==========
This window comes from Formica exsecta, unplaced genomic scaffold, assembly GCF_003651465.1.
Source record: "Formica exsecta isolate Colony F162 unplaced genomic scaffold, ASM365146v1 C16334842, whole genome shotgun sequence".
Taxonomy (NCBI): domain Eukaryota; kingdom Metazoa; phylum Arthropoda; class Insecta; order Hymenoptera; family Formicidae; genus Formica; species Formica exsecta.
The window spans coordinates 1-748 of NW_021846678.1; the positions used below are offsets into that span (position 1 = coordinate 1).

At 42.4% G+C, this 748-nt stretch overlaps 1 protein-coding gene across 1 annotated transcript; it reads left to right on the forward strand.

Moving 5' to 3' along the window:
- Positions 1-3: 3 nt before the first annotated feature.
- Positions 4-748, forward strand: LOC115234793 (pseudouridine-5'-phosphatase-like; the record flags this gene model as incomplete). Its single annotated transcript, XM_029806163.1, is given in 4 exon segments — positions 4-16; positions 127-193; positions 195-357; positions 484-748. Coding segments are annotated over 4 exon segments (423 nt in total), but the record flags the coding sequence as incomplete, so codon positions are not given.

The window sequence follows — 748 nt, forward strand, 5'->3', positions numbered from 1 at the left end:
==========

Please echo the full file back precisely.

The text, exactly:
This window comes from Formica exsecta, unplaced genomic scaffold, assembly GCF_003651465.1.
Source record: "Formica exsecta isolate Colony F162 unplaced genomic scaffold, ASM365146v1 C16334842, whole genome shotgun sequence".
Taxonomy (NCBI): domain Eukaryota; kingdom Metazoa; phylum Arthropoda; class Insecta; order Hymenoptera; family Formicidae; genus Formica; species Formica exsecta.
The window spans coordinates 1-748 of NW_021846678.1; the positions used below are offsets into that span (position 1 = coordinate 1).

At 42.4% G+C, this 748-nt stretch overlaps 1 protein-coding gene across 1 annotated transcript; it reads left to right on the forward strand.

Moving 5' to 3' along the window:
- Positions 1-3: 3 nt before the first annotated feature.
- Positions 4-748, forward strand: LOC115234793 (pseudouridine-5'-phosphatase-like; the record flags this gene model as incomplete). Its single annotated transcript, XM_029806163.1, is given in 4 exon segments — positions 4-16; positions 127-193; positions 195-357; positions 484-748. Coding segments are annotated over 4 exon segments (423 nt in total), but the record flags the coding sequence as incomplete, so codon positions are not given.

The window sequence follows — 748 nt, forward strand, 5'->3', positions numbered from 1 at the left end: